YEG: There was something in the act of doing it when I first went to a class thinking ‘wow, this feels good and makes sense.’ I came into it blindly in pursuit of this sensation that just takes you on an endless journey. Sometimes I find it hard to even say I’m a flamenco dancer. I mean, I am. But, I feel like it’s such a big thing; there is so much knowledge around it. Flamenco is its own universe where there are different styles or palos, which have their own lyrical, melodic and rhythmic worlds. You’ve got to learn how to create and embody these different parts of the dance. And of course, it’s not just you by yourself. It’s a three-way thing. You have to learn how to respond to the guitar and the singing – you’re trying to find moments of cohesion. That’s what’s addictive about it. When you’re performing there is so much going on in your head! I would most liken it to maths. You know when you’re doing an equation and you finally work it out, and you’re like ‘that just worked!’ It’s amazing. I feel like flamenco accesses something profound. Maybe it’s because you’re not dancing to the music, you’re dancing with it.
Another thing that attracts me to flamenco is how becoming a flamenco dancer is such a long process, almost like a rite of passage. It’s very old school. Nowadays, before you even do anything, you’re a star on Instagram, a self-proclaimed artist, writer etc. Whereas flamenco feels medieval – like when you had to be an carpenter’s apprentice for ten years and only then could you graduate and make your own table. There’s no faking it. I think there’s something in that that connects to a different kind of energy, a different place, a resistant to this world.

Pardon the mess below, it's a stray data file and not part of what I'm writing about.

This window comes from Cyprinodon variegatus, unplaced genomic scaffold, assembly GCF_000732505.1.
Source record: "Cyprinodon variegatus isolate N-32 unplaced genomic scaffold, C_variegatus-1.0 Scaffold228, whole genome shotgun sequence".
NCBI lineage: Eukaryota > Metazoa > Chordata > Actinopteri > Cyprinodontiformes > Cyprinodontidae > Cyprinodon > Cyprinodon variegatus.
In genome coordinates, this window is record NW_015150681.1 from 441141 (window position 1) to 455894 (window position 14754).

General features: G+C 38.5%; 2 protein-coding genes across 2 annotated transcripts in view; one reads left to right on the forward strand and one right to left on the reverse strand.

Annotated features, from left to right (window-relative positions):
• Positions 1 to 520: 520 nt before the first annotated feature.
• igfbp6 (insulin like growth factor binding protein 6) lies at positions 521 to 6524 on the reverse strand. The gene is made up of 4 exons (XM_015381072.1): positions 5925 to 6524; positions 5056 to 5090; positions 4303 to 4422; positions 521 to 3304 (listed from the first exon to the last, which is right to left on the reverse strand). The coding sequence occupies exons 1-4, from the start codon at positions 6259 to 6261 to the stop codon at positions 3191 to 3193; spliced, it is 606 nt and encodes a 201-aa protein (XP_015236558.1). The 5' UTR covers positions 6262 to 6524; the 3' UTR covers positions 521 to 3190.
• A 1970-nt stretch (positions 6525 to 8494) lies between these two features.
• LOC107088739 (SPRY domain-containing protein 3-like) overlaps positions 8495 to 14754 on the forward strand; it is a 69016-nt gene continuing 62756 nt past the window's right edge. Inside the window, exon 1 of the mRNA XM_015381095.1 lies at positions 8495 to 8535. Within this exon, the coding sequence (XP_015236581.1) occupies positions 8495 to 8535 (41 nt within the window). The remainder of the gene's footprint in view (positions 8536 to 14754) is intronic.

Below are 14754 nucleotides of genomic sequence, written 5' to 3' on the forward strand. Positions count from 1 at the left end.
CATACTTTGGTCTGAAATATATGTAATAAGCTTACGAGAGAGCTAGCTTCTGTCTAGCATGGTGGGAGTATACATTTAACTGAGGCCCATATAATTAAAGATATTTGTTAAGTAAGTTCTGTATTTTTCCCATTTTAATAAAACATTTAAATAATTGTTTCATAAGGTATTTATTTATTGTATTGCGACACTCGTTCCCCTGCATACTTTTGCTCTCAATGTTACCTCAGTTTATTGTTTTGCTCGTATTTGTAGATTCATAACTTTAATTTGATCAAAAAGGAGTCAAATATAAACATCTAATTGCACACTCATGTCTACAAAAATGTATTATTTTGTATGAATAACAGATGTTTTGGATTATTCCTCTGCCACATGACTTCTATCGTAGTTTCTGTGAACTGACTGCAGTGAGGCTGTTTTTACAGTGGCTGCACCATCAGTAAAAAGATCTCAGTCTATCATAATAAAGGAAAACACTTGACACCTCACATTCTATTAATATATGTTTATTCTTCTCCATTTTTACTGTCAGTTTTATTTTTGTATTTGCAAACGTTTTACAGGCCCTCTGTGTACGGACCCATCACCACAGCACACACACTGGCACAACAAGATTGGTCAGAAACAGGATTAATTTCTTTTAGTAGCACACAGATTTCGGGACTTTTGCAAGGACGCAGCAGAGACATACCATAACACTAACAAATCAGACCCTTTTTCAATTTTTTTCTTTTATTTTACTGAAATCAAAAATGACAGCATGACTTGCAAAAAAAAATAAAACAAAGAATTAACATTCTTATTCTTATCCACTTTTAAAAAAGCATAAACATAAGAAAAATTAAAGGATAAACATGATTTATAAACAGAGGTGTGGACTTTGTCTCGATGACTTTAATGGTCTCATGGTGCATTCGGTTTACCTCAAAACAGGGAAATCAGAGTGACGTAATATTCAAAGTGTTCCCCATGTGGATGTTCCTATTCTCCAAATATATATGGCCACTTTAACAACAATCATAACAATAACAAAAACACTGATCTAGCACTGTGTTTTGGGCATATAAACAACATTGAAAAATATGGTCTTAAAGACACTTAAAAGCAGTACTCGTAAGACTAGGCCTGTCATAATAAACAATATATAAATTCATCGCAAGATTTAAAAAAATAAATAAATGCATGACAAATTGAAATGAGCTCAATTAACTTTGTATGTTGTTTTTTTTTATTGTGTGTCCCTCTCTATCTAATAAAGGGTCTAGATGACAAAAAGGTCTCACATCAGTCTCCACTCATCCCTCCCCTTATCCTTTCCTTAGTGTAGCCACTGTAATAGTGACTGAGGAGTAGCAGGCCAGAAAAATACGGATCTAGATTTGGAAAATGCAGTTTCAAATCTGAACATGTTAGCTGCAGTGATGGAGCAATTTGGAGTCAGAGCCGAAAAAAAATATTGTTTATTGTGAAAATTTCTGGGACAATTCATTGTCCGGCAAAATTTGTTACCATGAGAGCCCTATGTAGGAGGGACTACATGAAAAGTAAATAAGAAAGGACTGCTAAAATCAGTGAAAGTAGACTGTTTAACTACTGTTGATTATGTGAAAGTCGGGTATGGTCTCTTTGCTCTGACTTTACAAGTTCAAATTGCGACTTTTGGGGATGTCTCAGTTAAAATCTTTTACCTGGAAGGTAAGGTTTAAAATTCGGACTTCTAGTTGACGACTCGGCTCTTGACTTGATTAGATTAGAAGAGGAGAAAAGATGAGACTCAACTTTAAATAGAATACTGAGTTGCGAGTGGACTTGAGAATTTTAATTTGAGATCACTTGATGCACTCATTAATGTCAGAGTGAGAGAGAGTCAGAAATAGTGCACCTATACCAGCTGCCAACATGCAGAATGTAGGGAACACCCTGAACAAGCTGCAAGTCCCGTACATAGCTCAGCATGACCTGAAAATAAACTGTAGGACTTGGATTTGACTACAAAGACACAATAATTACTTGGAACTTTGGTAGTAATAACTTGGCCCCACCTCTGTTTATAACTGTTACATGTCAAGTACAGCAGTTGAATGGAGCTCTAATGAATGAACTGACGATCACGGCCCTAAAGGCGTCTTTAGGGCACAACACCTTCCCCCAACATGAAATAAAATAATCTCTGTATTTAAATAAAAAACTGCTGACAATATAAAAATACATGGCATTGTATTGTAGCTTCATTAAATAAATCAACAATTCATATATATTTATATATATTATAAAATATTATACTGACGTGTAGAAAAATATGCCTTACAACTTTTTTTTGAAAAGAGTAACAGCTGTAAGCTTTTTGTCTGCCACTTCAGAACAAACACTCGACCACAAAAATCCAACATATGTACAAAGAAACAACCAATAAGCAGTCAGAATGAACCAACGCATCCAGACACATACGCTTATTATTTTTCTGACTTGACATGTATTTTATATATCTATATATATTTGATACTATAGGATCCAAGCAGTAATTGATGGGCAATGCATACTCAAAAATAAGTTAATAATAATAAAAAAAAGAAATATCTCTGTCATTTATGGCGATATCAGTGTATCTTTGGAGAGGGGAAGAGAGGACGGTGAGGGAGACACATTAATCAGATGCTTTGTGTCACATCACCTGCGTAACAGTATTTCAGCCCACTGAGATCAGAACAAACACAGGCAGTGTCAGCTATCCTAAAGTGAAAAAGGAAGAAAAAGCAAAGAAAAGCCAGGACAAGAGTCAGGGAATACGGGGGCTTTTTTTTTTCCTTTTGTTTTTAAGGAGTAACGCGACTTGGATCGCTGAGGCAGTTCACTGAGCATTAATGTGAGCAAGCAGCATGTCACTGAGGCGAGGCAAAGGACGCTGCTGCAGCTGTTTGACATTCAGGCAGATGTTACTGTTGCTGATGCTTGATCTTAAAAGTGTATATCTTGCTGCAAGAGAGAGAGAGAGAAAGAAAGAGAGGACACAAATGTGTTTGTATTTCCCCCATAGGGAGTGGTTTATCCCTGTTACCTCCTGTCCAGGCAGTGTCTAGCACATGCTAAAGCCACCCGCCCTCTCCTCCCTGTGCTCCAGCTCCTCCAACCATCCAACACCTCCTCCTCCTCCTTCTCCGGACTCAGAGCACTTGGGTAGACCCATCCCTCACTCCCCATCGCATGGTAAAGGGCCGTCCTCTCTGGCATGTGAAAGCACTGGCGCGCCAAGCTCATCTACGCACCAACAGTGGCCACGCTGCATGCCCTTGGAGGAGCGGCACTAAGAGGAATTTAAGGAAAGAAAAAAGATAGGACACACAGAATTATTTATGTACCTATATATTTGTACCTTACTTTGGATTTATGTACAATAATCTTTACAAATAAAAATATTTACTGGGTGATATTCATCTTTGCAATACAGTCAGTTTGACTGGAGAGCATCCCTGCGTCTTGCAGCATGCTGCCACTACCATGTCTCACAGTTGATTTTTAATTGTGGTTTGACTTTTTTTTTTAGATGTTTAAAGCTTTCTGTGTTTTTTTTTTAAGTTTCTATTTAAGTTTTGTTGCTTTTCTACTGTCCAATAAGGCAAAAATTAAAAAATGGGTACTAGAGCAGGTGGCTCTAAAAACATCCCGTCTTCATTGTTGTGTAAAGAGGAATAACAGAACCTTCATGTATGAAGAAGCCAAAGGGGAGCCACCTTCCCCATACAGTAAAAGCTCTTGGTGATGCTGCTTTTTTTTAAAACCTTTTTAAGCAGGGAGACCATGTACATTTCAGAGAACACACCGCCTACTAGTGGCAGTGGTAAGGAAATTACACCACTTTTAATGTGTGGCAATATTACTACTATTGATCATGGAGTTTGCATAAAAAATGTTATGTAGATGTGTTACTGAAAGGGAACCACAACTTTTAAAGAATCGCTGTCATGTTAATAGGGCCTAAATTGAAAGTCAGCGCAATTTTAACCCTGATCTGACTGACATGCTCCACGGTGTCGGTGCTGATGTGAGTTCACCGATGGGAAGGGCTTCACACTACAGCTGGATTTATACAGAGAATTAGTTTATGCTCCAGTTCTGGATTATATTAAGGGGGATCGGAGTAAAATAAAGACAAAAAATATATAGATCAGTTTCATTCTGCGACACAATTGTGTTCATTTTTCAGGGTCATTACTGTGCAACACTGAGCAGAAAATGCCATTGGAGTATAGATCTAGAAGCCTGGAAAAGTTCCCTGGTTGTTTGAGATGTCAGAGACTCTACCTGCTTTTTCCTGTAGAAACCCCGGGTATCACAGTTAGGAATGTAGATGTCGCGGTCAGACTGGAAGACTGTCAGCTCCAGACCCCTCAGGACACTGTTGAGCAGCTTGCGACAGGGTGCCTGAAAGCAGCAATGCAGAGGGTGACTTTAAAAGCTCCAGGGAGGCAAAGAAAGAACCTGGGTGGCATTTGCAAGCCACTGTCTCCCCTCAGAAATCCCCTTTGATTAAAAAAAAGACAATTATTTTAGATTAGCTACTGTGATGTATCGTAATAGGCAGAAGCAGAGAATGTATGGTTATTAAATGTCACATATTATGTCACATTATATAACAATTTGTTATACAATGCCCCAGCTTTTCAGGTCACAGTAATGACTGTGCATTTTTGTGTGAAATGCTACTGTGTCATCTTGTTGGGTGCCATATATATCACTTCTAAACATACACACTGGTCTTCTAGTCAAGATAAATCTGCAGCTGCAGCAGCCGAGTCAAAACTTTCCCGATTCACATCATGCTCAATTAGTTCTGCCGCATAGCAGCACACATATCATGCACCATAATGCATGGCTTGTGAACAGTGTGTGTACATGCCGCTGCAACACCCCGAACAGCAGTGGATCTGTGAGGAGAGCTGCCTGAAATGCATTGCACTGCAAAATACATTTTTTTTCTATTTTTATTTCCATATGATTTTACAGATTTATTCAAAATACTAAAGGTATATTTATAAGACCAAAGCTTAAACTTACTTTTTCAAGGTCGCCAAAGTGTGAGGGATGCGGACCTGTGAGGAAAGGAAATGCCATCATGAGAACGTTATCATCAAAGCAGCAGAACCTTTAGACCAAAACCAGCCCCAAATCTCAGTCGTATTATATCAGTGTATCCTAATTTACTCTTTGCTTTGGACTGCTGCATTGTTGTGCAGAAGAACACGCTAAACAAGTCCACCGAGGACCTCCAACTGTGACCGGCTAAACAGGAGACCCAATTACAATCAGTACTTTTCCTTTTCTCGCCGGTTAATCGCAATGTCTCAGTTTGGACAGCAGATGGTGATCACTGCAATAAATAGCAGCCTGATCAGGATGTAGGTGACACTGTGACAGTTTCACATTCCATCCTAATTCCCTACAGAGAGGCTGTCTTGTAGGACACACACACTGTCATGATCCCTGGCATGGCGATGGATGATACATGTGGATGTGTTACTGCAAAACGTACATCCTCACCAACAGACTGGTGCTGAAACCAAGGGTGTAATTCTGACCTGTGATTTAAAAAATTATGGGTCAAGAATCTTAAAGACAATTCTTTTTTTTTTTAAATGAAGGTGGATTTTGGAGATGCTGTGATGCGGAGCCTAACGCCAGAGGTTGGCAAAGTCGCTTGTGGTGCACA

CY: Do you feel being from the UK and being a black woman add to the layers of imposter syndrome?
YEG: This has been an incredible journey in self-acceptance. I think all dance does this because you have to stand in front of the mirror every day. There is a lot of politics around the idea of ‘pure’ flamenco – the idea that foreign people can never really do it. But flamenco is an art form from the 19th century. For 500 years Europe was in contact with Africa and the Americas – there was a constant flow of information. In the same way that jazz was born out of America, salsa out of Latin America, flamenco was born in the south of Spain where, between the 15th and 19th centuries, up to 10% of the population was black. That gives me shivers. I feel like regardless of the narratives that we are fed, this dance is more connected to my heritage than anyone thinks it is.
When I first got to Seville I was invited to perform in a film by director Miguel Ángel Rosales, called Gurumbé: Canciones de tu memoria negra. Miguel is someone who was going into the archives, reading, and looking at all the scholars who are talking about the history of black communities in Spain. And you start to see it everywhere. The film gives a scientific and historical basis to an intuitive sensation which can be so difficult to explain.